Santa Fe proudly boasts its Pueblo-style architecture, : which consists of flat roofs and dammed canales
We bypassed Albuquerque and drove another hour to Santa Fe, the city that calls itself “different.”
It is different.
While most American towns and cities have escaped from decayed downtowns along strips of motels, fast-food stands and mimi-shopping centers, Santa Fe has preserved its historic core.
It gives the illusion of living in its past by re-creating its past in fantasied form. At its historic center, every major building, no doubt by law, is in the brown adobe architectural style of the Pueblo Indians.
Three- and four-story hotels all conform to the characteristic look of the pueblos--like boxes piled one on another. Timbers emerge from the plaster like the ends of telephone poles. The ultimate touch is an occasional rough-hewn ladder climbing from one rooftop to another, as if there were no stairways indoors.
We stayed in The Inn at Loretto, an enormous example of this pueblo style, only a block from the old plaza.
In the morning we walked to the plaza. Santa Fe is 7,000 feet high. The temperature was below 40 degrees. I had no sweater to wear under my jacket. A chill wind came down from the snowy mountains to make it even colder. We took refuge in a Woolworth’s on the plaza, and had a cup of Sanka at the counter. Nothing historic or romantic about that.
We warmed ourselves on benches in the sun. The plaza is old. It is the western end of the old Santa Fe Trail, much memorialized in Western movies. Santa Fe was founded by one of the conquistadors in 1610--before the Pilgrims landed at Plymouth Rock. It has been the capital of one power or another for 376 years, and remains the capital of New Mexico today.
The ancient Palace of the Governors faces the plaza on the north--the oldest public building in America. Its overhanging roof shades the broad sidewalk. Here, all along its length, Indians sat behind jewelry and other artifacts laid out neatly on cloths or blankets. The Indians sat backs against the wall, wrapped in robes or ponchos.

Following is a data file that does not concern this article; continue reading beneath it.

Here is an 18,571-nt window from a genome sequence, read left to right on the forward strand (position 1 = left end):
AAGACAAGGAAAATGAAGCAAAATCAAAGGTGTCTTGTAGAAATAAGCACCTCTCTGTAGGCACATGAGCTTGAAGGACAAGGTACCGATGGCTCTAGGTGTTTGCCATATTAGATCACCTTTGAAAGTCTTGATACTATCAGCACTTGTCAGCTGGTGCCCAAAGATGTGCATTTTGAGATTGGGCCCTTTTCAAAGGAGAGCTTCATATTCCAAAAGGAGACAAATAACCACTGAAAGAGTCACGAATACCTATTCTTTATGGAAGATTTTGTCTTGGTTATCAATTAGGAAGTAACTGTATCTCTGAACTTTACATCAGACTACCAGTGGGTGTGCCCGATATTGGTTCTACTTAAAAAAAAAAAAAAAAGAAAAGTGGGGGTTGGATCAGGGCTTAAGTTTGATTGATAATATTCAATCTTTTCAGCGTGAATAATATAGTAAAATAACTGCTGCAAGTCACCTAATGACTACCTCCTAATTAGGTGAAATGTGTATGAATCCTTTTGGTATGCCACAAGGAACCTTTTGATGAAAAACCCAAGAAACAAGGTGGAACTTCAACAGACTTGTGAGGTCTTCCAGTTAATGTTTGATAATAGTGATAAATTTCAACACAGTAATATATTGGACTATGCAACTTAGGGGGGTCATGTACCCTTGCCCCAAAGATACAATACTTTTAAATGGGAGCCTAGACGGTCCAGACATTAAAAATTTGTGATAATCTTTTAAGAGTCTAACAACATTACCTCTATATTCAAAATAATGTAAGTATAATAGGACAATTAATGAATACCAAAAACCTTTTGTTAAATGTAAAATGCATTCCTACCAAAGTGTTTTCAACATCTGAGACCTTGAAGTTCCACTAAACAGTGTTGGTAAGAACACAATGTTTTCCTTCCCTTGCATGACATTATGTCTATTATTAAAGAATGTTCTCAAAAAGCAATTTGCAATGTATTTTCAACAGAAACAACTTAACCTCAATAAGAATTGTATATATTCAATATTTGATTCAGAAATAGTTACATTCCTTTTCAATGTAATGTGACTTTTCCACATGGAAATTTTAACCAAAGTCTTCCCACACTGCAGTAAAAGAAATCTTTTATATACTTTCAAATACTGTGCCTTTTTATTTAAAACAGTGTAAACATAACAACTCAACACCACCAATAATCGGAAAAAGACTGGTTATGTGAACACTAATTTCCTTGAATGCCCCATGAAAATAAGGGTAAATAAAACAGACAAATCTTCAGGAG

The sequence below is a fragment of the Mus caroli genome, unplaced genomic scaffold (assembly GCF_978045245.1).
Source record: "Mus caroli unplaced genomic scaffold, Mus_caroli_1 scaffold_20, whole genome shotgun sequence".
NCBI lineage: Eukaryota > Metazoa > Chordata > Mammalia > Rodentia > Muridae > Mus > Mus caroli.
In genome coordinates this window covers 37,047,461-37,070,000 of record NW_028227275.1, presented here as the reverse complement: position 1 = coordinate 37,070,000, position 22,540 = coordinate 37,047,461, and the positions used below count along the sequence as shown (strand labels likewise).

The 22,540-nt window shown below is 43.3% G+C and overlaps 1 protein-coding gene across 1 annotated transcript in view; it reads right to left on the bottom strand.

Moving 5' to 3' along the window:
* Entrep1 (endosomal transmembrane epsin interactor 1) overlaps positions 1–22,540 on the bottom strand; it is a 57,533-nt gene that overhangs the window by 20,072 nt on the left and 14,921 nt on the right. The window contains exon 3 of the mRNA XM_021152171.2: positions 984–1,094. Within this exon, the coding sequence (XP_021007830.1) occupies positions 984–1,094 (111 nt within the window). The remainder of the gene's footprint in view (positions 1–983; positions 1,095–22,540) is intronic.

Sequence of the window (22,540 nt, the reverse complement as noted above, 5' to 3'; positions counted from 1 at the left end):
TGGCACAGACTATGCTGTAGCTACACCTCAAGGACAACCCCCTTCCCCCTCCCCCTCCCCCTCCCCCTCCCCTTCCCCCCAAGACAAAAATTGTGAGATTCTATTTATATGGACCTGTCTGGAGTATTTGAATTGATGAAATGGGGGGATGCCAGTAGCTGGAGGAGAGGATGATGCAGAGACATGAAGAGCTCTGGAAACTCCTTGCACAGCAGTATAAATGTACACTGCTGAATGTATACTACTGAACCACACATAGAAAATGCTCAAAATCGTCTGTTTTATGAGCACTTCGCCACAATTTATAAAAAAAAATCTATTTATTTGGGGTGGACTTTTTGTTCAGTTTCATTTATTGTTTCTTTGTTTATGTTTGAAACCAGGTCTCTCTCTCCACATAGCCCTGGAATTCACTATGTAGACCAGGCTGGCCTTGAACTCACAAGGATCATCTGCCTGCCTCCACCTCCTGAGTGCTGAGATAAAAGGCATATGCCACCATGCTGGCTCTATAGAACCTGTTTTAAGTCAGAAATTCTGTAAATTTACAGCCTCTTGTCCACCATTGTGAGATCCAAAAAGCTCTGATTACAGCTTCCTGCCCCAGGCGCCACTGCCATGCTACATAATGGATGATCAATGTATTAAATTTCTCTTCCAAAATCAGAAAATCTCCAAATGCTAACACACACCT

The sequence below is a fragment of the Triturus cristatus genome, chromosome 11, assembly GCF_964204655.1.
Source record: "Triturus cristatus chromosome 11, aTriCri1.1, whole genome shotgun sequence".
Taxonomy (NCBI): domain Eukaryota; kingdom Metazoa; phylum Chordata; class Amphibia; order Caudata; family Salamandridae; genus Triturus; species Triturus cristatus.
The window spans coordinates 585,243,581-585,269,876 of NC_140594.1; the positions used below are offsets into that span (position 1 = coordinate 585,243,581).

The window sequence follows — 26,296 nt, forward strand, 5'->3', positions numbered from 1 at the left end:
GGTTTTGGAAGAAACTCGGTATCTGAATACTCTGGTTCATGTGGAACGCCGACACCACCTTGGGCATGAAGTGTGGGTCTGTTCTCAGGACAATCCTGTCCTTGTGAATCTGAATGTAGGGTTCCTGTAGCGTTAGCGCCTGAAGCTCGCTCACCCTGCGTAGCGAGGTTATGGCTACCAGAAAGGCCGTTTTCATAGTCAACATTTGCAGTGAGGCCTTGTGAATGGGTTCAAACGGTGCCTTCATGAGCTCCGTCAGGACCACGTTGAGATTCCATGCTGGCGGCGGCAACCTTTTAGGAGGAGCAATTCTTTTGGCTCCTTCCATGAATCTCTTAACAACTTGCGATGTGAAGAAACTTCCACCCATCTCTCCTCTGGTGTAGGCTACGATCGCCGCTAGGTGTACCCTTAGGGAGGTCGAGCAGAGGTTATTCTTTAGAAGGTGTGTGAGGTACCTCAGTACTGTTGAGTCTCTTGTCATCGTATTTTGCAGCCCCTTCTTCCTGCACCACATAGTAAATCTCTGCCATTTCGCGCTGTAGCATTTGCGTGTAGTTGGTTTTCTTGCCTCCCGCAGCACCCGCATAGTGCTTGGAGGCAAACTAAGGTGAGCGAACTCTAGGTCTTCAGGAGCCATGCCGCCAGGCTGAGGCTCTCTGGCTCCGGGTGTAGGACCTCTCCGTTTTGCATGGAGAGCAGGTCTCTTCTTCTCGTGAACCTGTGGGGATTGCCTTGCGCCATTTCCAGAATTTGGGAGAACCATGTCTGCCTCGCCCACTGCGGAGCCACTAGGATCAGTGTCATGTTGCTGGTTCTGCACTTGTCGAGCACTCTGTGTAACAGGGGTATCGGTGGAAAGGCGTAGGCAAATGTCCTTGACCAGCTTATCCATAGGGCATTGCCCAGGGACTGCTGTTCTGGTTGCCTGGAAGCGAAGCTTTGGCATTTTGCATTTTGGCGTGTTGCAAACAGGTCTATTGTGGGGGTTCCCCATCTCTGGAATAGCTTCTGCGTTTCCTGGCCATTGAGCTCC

“See,” I told my wife, “even the Indians are cold.”
I was drawn to St. Francis Cathedral, a block east of the plaza, partly because its facade was starkly Romanesque. I was relieved that it had not been plastered over with adobe, to match the prevailing style. It had been built in 1869 by Bishop Juan Baptiste Lamy, the title character of Willa Cather’s novel “Death Comes for the Archbishop.” I had been obliged to read that book for American literature in high school, and while I couldn’t remember much about the old chap, I was pleased to see this church he had built to preserve Christianity in this outpost of the Western world.
Nearby we entered another stylistically anomalous building, the small gothic Loretto Chapel, a copy of Sainte-Chappelle in Paris. It has a curious interior feature--a spiral stairway of 33 steps that rises to the choir loft without support of any kind but wooden pegs. It is known as “The Miracle Staircase,” or, if you don’t believe in miracles, “The Inexplicable Stairs.”
The story is that the chapel was built by Mexican carpenters (1773-1778) for the intrepid Sisters of Loretto, who had come out from Kentucky 21 years earlier by wagon train.
But the architect forgot to put in a stairway from the chapel to the loft. It was too late. It could not be done without taking up too much room. They would have to use a ladder. Disappointed but undismayed, the sisters prayed to St. Joseph.
Now get this. One day an itinerant gray-haired carpenter came along on a donkey. He told the sisters he had heard they needed a stairway. He went to work. All he had was a saw, a T-square and a hammer. In time the staircase was finished. The carpenter disappeared. The sisters couldn’t even pay him. He never came back. Now you can make of that what you like. Some of the sisters think it was St. Joseph himself. I say why stop with St. Joseph. Anyway, to paraphrase Richard Nixon’s observation on the Chinese Wall, it’s a great staircase.
We also saw the nation’s oldest house--built by the Indians more than 800 years ago. What remains are two or three small adobe and stone rooms whose only modernization has been the insertion of a window. It looked authentic.
At the hotel I happened to read an article by David Tijeras in New Mexico magazine on the New Mexican obsession with Pueblo-style architecture.
He noted that the main feature of the style is the flat roof, which tends to catch water. So they build parapets around the roofs to contain the water and then insert short narrow canals ( canales ), to drain it off. The trouble with that, he said, is that leaves and gum wrappers and other kinds of debris clog up the canales , and the roof leaks.
“This combination of parapets and dammed canales (as in ‘I oughta clean them dammed canales ') explains why there are more roofers per capita in New Mexico than in other Southwestern state. And more wet beds, too.”
But Tijeras is a true New Mexican. In a footnote the magazine says: “Tijeras lives and writes in the mountains east of Albuquerque, in a flat-roofed custom solar adobe that he designed and built before he knew better. He is not an architect.”
What New Mexico architecture needs is for that fellow on the donkey to come back.